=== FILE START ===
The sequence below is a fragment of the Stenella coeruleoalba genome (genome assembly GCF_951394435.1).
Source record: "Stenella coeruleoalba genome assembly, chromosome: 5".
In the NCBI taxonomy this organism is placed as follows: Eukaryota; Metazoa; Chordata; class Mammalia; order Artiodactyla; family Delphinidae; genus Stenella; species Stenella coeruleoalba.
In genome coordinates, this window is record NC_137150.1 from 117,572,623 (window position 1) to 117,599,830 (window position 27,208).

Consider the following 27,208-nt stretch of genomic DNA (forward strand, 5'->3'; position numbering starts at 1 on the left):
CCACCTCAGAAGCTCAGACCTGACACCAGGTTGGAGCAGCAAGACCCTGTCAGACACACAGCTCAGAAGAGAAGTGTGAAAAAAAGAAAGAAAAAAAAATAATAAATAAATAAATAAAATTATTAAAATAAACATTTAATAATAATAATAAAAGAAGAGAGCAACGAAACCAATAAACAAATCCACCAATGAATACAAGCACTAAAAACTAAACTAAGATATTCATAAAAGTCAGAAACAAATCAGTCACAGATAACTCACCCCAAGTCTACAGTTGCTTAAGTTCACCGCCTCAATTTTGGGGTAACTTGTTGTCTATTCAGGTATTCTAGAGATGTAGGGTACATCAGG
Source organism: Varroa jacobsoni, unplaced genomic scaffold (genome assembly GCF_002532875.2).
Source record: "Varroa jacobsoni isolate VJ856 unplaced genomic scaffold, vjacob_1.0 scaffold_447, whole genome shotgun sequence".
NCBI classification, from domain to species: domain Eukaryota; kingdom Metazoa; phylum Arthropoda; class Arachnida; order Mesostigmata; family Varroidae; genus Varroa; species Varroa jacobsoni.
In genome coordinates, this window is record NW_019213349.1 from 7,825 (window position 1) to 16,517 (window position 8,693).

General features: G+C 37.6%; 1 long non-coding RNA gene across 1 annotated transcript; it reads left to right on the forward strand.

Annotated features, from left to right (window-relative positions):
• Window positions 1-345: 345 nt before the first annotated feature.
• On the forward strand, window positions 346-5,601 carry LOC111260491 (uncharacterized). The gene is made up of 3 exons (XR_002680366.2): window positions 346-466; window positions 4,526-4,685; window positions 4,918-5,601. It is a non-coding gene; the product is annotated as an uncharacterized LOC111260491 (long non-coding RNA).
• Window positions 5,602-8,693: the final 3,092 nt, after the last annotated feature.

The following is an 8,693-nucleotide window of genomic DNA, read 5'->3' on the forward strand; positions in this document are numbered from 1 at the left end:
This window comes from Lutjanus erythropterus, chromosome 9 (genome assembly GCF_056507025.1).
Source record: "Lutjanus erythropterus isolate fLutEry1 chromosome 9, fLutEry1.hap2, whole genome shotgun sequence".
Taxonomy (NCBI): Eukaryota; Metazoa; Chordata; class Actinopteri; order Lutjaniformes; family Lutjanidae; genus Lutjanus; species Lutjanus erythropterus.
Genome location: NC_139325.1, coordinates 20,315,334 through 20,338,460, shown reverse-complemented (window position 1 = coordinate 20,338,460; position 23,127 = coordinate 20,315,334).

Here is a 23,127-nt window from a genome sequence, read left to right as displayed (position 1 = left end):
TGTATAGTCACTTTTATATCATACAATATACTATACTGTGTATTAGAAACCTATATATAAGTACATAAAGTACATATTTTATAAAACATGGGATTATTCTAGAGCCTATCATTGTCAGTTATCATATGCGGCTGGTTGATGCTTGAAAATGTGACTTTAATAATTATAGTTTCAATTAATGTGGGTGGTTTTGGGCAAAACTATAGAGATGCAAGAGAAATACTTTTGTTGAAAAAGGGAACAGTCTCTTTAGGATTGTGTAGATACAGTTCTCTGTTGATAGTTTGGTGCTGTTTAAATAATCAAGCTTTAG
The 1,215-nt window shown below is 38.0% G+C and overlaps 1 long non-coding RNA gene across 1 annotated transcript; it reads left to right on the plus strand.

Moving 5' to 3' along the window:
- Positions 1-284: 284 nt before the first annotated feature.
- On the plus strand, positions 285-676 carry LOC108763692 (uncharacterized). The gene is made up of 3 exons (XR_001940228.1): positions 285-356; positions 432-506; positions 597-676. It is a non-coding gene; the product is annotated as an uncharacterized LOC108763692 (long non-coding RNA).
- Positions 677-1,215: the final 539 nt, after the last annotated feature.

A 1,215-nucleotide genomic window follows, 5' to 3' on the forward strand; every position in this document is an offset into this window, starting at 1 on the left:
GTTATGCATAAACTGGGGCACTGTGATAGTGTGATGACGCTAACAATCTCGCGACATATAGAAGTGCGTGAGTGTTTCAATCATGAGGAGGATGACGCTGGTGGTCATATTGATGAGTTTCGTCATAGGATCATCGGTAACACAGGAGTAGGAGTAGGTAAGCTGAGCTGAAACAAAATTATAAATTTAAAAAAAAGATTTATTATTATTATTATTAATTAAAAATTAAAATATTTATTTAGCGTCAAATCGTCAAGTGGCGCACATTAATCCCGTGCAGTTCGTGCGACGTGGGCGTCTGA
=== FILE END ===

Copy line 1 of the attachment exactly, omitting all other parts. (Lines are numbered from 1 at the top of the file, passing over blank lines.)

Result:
The sequence below is a fragment of the Stenella coeruleoalba genome (genome assembly GCF_951394435.1).